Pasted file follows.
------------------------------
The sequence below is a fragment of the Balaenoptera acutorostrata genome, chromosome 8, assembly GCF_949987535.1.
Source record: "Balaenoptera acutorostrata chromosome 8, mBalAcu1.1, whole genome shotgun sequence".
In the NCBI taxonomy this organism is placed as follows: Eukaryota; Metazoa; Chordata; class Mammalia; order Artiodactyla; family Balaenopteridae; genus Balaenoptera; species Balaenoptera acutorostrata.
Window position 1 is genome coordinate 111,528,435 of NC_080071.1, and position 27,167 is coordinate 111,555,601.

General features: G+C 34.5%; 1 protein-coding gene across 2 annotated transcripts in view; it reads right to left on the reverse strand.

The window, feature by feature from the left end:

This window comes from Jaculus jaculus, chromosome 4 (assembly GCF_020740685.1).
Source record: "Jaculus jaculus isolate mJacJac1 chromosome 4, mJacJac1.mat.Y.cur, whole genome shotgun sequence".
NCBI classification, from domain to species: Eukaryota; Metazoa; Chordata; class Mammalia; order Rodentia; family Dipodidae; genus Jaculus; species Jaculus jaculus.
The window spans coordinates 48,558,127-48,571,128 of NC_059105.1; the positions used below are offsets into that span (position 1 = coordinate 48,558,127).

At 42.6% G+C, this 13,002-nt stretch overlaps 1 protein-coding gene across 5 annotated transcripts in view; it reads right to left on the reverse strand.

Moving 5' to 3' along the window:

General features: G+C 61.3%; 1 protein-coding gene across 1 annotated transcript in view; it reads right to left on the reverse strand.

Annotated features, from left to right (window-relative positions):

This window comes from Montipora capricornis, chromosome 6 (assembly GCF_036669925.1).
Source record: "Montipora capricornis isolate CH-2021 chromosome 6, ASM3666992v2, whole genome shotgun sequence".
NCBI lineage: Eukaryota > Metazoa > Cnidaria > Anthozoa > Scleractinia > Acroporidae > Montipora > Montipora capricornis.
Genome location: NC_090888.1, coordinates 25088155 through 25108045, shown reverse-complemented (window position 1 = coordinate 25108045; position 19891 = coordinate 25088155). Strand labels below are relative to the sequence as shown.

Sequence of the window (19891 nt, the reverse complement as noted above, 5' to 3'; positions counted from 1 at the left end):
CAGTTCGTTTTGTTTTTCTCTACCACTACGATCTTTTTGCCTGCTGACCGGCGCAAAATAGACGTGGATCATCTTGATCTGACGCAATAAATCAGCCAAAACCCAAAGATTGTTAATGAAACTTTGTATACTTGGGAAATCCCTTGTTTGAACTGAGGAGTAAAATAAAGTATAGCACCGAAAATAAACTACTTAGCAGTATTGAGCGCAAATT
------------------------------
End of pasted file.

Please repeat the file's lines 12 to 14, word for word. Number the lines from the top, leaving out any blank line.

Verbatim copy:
Moving 5' to 3' along the window:

General features: G+C 61.3%; 1 protein-coding gene across 1 annotated transcript in view; it reads right to left on the reverse strand.

Annotated features, from left to right (window-relative positions):